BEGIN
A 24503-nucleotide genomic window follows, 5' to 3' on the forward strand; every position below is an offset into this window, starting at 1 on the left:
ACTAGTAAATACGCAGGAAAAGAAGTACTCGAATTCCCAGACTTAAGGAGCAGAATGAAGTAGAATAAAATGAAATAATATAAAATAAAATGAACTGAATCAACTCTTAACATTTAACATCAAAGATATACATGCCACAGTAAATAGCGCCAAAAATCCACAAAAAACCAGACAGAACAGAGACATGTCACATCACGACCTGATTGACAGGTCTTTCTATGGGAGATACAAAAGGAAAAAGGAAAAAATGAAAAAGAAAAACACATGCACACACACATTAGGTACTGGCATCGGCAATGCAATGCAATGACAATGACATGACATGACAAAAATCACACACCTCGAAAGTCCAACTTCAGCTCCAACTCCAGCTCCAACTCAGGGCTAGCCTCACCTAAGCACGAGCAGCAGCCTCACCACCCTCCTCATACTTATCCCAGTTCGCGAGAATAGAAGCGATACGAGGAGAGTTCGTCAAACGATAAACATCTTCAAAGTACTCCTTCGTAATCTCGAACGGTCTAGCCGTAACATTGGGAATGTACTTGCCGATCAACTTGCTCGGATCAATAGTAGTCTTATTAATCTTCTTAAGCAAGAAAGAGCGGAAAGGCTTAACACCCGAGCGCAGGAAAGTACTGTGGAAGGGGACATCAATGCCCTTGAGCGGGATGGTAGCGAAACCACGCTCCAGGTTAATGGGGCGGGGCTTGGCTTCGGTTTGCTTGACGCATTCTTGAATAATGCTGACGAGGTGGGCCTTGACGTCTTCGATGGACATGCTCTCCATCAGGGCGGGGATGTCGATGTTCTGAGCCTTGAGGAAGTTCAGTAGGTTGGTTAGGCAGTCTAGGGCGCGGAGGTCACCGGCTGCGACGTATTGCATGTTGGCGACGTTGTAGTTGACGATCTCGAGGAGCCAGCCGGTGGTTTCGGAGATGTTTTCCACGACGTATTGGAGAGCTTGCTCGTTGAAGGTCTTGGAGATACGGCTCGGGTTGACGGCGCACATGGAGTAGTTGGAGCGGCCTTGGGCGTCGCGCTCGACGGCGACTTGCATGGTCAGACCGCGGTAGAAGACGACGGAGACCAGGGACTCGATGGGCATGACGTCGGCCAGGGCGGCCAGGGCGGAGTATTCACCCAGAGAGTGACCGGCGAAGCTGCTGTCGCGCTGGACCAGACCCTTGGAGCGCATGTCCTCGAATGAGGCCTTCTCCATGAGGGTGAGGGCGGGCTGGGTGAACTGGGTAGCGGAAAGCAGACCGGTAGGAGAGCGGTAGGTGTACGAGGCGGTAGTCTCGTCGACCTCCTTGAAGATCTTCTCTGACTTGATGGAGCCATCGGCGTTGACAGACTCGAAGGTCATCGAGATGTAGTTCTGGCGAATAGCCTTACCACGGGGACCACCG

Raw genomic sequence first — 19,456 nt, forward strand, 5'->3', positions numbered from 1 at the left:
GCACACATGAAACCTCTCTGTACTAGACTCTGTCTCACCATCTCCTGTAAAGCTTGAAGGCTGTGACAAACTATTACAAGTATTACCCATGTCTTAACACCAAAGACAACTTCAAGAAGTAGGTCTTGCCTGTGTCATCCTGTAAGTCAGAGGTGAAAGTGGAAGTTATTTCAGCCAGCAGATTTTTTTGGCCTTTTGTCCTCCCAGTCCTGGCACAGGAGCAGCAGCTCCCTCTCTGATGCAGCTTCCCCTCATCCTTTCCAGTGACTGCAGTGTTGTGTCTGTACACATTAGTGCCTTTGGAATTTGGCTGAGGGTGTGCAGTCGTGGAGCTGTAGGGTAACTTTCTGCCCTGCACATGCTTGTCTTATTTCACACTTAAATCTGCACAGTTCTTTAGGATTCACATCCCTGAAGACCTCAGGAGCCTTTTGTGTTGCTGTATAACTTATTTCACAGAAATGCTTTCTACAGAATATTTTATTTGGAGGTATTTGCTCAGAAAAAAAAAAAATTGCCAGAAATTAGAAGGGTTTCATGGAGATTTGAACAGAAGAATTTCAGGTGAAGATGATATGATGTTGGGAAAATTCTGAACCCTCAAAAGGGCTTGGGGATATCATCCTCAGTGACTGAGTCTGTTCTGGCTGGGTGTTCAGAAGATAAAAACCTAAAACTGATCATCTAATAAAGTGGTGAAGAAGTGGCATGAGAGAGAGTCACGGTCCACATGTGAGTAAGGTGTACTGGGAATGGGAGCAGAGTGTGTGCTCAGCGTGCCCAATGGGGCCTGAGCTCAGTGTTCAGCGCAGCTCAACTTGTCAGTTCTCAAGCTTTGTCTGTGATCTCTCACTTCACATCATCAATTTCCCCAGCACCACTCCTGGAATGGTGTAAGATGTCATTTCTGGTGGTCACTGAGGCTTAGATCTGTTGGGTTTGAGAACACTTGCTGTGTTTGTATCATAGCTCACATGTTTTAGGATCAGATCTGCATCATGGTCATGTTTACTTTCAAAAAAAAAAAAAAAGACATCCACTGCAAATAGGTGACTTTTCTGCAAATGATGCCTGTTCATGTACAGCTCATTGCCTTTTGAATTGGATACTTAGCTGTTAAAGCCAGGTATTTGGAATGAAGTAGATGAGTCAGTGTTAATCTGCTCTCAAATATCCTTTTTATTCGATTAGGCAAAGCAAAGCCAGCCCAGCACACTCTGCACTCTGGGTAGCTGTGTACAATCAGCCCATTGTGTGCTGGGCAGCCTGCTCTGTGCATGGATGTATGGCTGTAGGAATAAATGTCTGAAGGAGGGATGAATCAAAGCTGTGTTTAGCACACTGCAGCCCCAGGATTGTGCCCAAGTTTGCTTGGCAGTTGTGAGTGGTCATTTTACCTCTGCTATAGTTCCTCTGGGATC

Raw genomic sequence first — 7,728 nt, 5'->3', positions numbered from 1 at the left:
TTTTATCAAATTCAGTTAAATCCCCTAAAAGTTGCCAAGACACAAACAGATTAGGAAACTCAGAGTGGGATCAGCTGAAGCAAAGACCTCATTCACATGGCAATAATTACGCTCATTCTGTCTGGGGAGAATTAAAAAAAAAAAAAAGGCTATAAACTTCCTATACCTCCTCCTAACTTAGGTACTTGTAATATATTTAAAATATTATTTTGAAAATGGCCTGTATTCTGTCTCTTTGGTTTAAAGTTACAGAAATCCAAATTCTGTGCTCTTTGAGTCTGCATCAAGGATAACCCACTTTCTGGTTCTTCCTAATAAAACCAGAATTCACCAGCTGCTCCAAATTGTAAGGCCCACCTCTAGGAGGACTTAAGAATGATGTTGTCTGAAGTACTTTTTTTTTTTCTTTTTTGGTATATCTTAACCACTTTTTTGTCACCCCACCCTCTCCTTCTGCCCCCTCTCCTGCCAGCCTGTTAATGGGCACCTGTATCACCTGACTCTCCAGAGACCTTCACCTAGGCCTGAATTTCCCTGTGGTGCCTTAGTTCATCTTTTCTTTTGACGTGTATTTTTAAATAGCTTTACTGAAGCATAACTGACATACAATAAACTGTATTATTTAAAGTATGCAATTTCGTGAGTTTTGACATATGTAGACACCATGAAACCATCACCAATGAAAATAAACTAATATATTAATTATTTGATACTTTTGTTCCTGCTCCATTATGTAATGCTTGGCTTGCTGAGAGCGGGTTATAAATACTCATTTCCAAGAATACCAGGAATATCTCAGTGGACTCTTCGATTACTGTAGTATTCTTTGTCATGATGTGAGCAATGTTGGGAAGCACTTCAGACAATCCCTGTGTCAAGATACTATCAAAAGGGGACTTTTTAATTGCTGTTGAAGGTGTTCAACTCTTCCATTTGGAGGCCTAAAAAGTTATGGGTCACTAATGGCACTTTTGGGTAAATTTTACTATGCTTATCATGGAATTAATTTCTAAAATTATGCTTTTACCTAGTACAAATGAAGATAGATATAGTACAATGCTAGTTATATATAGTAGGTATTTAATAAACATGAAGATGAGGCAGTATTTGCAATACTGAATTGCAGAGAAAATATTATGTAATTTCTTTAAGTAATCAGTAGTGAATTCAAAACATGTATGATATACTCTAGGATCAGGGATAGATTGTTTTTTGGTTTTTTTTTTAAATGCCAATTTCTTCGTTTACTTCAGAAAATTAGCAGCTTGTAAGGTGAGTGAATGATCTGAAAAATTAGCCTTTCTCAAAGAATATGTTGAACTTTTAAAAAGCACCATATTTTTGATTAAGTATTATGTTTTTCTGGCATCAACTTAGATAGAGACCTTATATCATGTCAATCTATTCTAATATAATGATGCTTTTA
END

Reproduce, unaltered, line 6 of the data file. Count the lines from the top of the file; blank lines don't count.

TTTTATCAAATTCAGTTAAATCCCCTAAAAGTTGCCAAGACACAAACAGATTAGGAAACTCAGAGTGGGATCAGCTGAAGCAAAGACCTCATTCACATGGCAATAATTACGCTCATTCTGTCTGGGGAGAATTAAAAAAAAAAAAAAGGCTATAAACTTCCTATACCTCCTCCTAACTTAGGTACTTGTAATATATTTAAAATATTATTTTGAAAATGGCCTGTATTCTGTCTCTTTGGTTTAAAGTTACAGAAATCCAAATTCTGTGCTCTTTGAGTCTGCATCAAGGATAACCCACTTTCTGGTTCTTCCTAATAAAACCAGAATTCACCAGCTGCTCCAAATTGTAAGGCCCACCTCTAGGAGGACTTAAGAATGATGTTGTCTGAAGTACTTTTTTTTTTTCTTTTTTGGTATATCTTAACCACTTTTTTGTCACCCCACCCTCTCCTTCTGCCCCCTCTCCTGCCAGCCTGTTAATGGGCACCTGTATCACCTGACTCTCCAGAGACCTTCACCTAGGCCTGAATTTCCCTGTGGTGCCTTAGTTCATCTTTTCTTTTGACGTGTATTTTTAAATAGCTTTACTGAAGCATAACTGACATACAATAAACTGTATTATTTAAAGTATGCAATTTCGTGAGTTTTGACATATGTAGACACCATGAAACCATCACCAATGAAAATAAACTAATATATTAATTATTTGATACTTTTGTTCCTGCTCCATTATGTAATGCTTGGCTTGCTGAGAGCGGGTTATAAATACTCATTTCCAAGAATACCAGGAATATCTCAGTGGACTCTTCGATTACTGTAGTATTCTTTGTCATGATGTGAGCAATGTTGGGAAGCACTTCAGACAATCCCTGTGTCAAGATACTATCAAAAGGGGACTTTTTAATTGCTGTTGAAGGTGTTCAACTCTTCCATTTGGAGGCCTAAAAAGTTATGGGTCACTAATGGCACTTTTGGGTAAATTTTACTATGCTTATCATGGAATTAATTTCTAAAATTATGCTTTTACCTAGTACAAATGAAGATAGATATAGTACAATGCTAGTTATATATAGTAGGTATTTAATAAACATGAAGATGAGGCAGTATTTGCAATACTGAATTGCAGAGAAAATATTATGTAATTTCTTTAAGTAATCAGTAGTGAATTCAAAACATGTATGATATACTCTAGGATCAGGGATAGATTGTTTTTTGGTTTTTTTTTTAAATGCCAATTTCTTCGTTTACTTCAGAAAATTAGCAGCTTGTAAGGTGAGTGAATGATCTGAAAAATTAGCCTTTCTCAAAGAATATGTTGAACTTTTAAAAAGCACCATATTTTTGATTAAGTATTATGTTTTTCTGGCATCAACTTAGATAGAGACCTTATATCATGTCAATCTATTCTAATATAATGATGCTTTTA